This is why if you want that videogame and you can't afford it kids, whatever you do, don't pirate! Go steal it from a store instead, shoplifting penalties are nothing like as harsh :D

If I had my way, I'd not only hand over healthcare to be a public, tax paid service, I'd also make lawyers the same. Pay them well, it's a complex job, but you just get one, no hiring a top fleet of them for your case just because you're rich. Money shouldn't come into guilty or innocent. After all, the police are public servants, and that seems to be accepted.
 

Ken Sapp

Cat Herder
Apr 1, 2010
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It is a travesty of the legal system that this should even be possible. Unfortunately he did break a law in performing the modification. The DMCA specifically prohibits any act which circumvents copy protection.

http://cyber.law.harvard.edu/openlaw/DVD/1201.html#a_A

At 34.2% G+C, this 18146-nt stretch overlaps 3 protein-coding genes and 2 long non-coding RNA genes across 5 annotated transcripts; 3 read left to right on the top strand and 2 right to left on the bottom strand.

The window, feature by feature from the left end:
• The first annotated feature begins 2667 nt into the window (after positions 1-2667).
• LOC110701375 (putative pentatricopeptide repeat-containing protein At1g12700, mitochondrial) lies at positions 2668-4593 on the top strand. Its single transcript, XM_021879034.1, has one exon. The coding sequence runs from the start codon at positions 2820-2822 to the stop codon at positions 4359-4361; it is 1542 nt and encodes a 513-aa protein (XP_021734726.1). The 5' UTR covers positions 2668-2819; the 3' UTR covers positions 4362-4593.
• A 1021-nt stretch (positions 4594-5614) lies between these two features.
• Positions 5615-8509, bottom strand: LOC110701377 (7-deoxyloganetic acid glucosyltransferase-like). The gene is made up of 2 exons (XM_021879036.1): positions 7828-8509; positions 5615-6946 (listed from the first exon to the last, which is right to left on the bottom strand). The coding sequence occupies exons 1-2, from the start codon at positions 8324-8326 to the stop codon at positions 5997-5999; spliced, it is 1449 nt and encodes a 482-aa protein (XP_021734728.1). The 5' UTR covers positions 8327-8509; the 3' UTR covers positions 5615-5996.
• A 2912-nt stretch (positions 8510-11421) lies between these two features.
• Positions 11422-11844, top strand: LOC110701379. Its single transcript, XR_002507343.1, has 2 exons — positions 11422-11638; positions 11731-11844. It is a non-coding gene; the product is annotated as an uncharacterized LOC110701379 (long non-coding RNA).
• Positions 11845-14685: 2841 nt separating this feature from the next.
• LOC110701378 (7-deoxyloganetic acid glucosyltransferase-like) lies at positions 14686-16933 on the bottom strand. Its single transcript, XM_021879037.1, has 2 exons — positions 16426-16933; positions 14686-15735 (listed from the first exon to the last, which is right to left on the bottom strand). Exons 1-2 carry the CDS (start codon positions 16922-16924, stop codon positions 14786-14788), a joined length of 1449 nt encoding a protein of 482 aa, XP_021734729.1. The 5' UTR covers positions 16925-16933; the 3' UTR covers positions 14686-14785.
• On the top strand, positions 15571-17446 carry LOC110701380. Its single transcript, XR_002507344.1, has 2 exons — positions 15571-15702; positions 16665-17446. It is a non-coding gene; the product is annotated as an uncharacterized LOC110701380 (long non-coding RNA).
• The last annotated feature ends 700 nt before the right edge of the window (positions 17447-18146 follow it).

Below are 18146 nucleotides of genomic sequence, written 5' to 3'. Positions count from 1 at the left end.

Yet another reason the DMCA should be overturned. Under it we no longer own, and therefore have he right to modify or use however we see fit, the hardware which purchase.
 

RARbuddha

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Jun 7, 2010
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To those above who blindly follow laws the same way some follow god ("They Am"), please remember 4th grade Social Studies. If having trouble recalling one's long lost youth see below:

The three systems of the government were created in such a fashion that they can check and balance one another. If for example the legislative branch makes a law so restrictive, backward, illogical, and infringing, then the judicial branch may be given the opportunity to deliberate on this law and decide the proper meaning of it. They may even be so bold as to change the law completely. This however is reserved for our highest court.

Now that the lesson is complete; check your posts again and ask yourself why it may be beneficial to bring such cases (that BLATANTLY break the law) to the court.